The fundamental principle of the agency workers regulations is to provide agency workers with the same basic working and employment conditions of a comparable permanent employee after a qualifying period; this being just 12 weeks. The regulations were implemented on 1st October 2011.

The agency workers regulations will create a re-shift in the way temporary workers are managed; whether via a recruitment agency, an umbrella company or directly with the end client, which is why HB&O, independent chartered accountants that specialise in contractor accounting, decided to include this information.


The fundamental principle of the agency worker regulations is to protect lower paid agency workers from being exploited by unscrupulous hirers. As soon as they start an assignment, day 1 rights are available, which include the agency worker having access to facilities and also having access to information on job vacancies. It is the hirer, or end client who is responsible for ensuring that the agency worker has access to these facilities. If a dispute was to arise, there would be no liability on the recruitment agency. However, after 12 weeks, there are other rights which the recruitment agency must comply with.

Equal treatment after 12 weeks

After a qualifying period of 12 weeks, the agency worker has the right to receive the same basic working and employment conditions of a comparable permanent employee, such as:

  • Pay & bonuses
  • Duration of working time
  • Annual leave

Should a dispute arise over these additional rights, it is the temporary worker agency that is responsible (a temporary worker agency can be seen as the recruitment agency, Umbrella Company or master vendor). All parties will be responsible for any breach, to the extent that they are responsible for the infringement.

What impact will the AWR have?

To identify what impact the AWR will have, we initially need to establish who is considered ‘in scope’ and ‘out of scope’ of the regulations.

‘In Scope’ – Agency workers operating through a temporary worker agency (TWA) will be in scope (a temporary worker agency includes recruitment companies, umbrella companies and master vendors’). The agency worker would be able to use the AWR if they feel that their right to equal treatment has been breached.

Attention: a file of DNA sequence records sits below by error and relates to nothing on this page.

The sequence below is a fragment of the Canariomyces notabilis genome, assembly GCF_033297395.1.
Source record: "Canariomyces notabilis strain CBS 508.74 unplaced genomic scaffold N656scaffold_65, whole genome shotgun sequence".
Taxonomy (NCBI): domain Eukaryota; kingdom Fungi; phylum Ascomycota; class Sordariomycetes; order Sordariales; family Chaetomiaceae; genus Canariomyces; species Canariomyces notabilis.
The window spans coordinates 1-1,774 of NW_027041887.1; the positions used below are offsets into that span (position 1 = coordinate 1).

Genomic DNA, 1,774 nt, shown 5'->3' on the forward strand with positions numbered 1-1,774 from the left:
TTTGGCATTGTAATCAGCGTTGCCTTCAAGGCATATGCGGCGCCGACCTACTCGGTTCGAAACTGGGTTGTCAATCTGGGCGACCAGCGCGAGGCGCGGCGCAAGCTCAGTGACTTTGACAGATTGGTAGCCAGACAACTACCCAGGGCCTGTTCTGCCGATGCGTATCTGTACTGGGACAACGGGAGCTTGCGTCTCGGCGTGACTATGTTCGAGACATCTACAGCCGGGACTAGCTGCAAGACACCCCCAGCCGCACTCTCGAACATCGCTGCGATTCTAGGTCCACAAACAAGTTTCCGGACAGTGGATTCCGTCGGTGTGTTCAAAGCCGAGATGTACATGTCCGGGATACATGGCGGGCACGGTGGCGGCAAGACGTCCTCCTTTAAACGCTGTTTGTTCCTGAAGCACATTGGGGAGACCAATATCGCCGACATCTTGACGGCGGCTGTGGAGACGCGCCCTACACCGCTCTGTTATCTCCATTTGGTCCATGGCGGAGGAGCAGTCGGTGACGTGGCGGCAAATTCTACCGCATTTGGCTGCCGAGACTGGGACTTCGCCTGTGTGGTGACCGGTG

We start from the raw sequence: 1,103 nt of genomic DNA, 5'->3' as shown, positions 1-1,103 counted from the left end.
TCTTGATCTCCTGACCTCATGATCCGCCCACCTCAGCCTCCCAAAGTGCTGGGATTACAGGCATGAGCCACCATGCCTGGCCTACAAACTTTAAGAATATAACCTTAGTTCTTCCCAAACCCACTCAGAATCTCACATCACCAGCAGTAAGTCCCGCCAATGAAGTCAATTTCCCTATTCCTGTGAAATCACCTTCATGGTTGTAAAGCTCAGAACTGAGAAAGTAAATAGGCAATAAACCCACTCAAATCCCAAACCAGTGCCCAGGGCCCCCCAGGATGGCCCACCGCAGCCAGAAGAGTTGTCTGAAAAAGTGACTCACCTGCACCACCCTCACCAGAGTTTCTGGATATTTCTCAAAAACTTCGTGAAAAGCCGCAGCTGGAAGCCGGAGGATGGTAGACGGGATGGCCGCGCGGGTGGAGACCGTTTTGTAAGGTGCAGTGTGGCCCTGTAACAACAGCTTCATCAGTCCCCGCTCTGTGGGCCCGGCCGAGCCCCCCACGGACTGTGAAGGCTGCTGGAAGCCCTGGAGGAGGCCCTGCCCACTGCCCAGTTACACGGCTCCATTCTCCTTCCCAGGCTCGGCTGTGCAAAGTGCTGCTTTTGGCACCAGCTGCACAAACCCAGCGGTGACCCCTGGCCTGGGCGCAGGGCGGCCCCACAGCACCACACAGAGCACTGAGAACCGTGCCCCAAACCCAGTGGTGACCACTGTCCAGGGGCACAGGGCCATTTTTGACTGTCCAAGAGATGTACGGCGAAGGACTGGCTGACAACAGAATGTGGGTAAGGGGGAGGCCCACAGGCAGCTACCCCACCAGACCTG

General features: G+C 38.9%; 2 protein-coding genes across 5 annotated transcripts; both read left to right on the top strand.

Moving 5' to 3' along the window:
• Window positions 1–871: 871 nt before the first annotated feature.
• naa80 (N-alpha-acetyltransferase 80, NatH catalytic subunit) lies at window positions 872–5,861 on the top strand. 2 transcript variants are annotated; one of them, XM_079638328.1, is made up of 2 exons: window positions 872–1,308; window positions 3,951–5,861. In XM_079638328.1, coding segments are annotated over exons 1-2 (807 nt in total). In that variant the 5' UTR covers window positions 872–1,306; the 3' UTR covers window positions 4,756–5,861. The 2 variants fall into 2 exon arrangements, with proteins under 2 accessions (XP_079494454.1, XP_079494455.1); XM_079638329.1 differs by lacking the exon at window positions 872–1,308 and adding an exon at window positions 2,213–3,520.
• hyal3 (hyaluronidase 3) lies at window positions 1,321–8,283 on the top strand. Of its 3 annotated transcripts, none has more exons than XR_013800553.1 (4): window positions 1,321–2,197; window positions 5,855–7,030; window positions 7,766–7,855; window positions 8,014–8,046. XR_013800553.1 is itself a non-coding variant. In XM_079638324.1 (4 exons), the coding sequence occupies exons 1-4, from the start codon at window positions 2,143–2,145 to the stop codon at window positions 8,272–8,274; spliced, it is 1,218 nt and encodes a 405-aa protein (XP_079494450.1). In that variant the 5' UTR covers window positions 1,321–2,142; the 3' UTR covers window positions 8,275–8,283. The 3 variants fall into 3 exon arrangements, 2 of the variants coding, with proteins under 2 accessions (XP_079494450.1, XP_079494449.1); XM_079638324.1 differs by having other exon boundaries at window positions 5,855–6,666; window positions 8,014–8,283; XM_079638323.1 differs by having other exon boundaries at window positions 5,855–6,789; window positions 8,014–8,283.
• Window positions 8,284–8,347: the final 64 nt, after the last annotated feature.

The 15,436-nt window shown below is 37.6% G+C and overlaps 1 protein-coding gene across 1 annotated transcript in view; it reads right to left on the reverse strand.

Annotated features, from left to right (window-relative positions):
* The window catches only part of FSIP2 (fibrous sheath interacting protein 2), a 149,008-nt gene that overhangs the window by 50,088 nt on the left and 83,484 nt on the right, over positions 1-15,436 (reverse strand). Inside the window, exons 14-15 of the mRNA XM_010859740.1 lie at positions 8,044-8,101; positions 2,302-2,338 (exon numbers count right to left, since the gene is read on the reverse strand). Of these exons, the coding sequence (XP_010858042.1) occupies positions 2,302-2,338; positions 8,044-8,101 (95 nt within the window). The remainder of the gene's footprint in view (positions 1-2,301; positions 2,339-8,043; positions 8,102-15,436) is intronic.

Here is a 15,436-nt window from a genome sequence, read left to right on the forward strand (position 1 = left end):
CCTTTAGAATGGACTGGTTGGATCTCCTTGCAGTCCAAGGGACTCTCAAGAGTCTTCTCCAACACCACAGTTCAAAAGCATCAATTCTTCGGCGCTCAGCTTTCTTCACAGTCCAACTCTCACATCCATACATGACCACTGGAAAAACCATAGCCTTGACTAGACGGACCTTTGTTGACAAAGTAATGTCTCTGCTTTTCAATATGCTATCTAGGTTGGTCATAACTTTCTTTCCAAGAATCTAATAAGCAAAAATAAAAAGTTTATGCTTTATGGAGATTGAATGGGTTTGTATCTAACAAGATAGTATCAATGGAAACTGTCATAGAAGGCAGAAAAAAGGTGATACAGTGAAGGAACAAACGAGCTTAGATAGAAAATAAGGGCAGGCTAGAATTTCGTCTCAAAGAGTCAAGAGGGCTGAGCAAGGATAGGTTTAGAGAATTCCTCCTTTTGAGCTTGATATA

Is anyone excluded from the regulations?

An individual that is genuinely self-employed or in business on their own account will not fall within the scope of the agency workers regulations.

Limited Company contractors will be excluded from the regulations where the contract the individual has with the temporary work agency has the effect that the status of the temporary agency/ end client is that of a client or customer of the limited company or self-employed contractor.

AWR only affects only umbrella company contractors of those working inside of IR35.

Firstly we need to establish who the Agency Workers Regulations apply to, these are:

  • Temporary Work Agency (TWA) – individuals or companies involved in the supply of temporary agency workers, either directly or indirectly, to work temporarily for and under the direction and supervision of a hirer
  • Agency Worker – individuals who work as temporary agency workers
  • Hirers – the end user.

Contractors, freelancers and consultants who are in business on their own account will generally not be within the scope of the regulations.